Backpacking in the wilderness is a favorite pastime of mine. Last summer, I went on a 24-day adventure in the High Sierras, hiking the John Muir trail with nothing but the supplies I could carry on my back. I honestly only vaguely remember what the trees smelled like. I have a blurry remembrance of the color of a clear blue sky. But one thing I will never forget is the silence. The backcountry quiet allowed me to only hear an occasional bird at sunrise or possibly a distant creek hidden in the mountain above.
Of course, something had to take the place of the noise I was used to filling my everyday life. And what I heard, then, more than anything else was a conversation between the crunch of my hiking boots from the outside, and the frantic wanderings of my own thoughts from the inside. One foot in front of the other. Toes cramping, stomach rumbling, mind racing. I remember those moments, having more than enough time to think about my path. And not only the path I was unconsciously following over the next rocky pass. I was really meditating on my path through life – mistakes with my kids, arguments with my friends, and a constant concern about my future. But no matter how many times my thoughts hit a wall, I kept moving forward. Just like my feet beneath me, I took one step at a time along the path before me.
Even after I returned home, I resonated with this revelation: the journey is long and the road is tiring. Minutes turn into days, which turn into years, and we all must keep walking.
Not new to walking
In fact, this is also the story of God’s ancient people, Israel. 40 years in the wilderness. Wandering from place to place. Where they never belonged. Picking up, starting over, in new lands that didn’t know their name. Always walking into trouble, heartache, and disappointment, the wandering children of God constantly swayed from one side to the other. Believing. Unbelieving. Faithful. Unfaithful. Constantly, analyzing the wrong turns, doubts, concerns, and futile plans for their better tomorrows.
I think we all end up asking the same question, encountering the chaos of our secret minds. Is there a greater meaning to my journey? Is someone looking down from the heavens above? And am I on the right path?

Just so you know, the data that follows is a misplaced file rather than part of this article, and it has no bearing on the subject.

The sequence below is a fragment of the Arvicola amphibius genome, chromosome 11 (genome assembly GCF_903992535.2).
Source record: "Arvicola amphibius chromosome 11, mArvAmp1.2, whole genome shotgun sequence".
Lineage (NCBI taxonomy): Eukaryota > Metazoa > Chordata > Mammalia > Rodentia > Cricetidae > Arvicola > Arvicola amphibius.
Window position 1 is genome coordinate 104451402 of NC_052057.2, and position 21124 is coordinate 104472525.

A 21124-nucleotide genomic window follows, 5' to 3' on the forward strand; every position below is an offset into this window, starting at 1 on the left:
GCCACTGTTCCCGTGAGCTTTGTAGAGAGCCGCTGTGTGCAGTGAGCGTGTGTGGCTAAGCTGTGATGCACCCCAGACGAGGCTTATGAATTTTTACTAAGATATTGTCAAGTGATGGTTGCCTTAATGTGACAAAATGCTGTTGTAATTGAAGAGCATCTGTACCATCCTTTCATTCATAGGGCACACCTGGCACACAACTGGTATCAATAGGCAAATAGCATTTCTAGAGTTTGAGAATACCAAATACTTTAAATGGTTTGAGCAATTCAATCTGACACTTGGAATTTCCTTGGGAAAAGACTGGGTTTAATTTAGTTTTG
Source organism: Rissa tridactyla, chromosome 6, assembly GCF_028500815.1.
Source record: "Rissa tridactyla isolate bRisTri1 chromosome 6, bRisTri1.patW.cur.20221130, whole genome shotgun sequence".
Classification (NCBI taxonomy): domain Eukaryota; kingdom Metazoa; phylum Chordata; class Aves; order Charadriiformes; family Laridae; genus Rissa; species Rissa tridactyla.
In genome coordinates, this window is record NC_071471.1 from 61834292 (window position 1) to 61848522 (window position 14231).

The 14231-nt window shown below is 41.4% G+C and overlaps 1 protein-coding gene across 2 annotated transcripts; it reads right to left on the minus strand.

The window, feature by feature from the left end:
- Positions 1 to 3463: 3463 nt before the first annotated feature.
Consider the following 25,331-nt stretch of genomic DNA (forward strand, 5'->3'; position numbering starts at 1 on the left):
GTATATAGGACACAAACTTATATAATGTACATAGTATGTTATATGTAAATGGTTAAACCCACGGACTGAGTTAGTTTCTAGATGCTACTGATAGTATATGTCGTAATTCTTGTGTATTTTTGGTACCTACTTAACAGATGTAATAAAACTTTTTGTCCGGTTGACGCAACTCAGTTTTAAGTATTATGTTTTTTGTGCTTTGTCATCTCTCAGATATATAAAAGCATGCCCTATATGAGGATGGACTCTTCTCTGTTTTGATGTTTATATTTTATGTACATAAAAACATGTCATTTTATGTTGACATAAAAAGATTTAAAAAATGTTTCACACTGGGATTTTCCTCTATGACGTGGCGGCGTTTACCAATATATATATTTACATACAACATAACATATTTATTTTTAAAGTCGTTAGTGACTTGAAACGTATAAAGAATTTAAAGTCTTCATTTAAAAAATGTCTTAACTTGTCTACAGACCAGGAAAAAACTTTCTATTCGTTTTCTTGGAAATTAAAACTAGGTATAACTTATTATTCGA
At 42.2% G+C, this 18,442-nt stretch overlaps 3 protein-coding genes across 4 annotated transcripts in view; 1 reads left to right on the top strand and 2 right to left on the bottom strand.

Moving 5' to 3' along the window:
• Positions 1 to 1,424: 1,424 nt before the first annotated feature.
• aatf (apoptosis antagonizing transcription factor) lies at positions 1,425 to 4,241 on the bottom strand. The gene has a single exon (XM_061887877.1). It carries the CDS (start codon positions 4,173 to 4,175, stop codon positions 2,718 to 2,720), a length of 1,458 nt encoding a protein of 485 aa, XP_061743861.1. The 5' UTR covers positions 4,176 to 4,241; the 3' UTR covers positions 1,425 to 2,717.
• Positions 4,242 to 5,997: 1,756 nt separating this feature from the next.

On the trail, I couldn’t avoid the thoughts that go through one’s head on a daily basis. Clarity and resolution. Blame and regret. There was too much time to think, and too much time to meditate on the voices inside. However, I have learned valuable lessons from those who have wandered before us. Whether it is in the wilderness, in the mountains, or even just an unknown chapter of our life – our road is twisted and our faith is messy. And yet this is the same journey God’s people have been walking from the beginning.
Walking in the wilderness is not easy. I have learned, that those who believed the Word of God in the ancient desert actually leave behind a story of suffering. Complaint. Lament. I once expected their story to be one of triumph and glory. After all, God was on their side while they faced the bleak world around them. But contrary to what I thought, faith and focus don’t equal an easy life. The wandering saints trusted in God, while they were hungry and thirsty, while they were enslaved, while they were sick and dying, and while they were displaced in the wilderness. They screamed at God, they called on Him to make it right. All the while, they believed that one day, He would.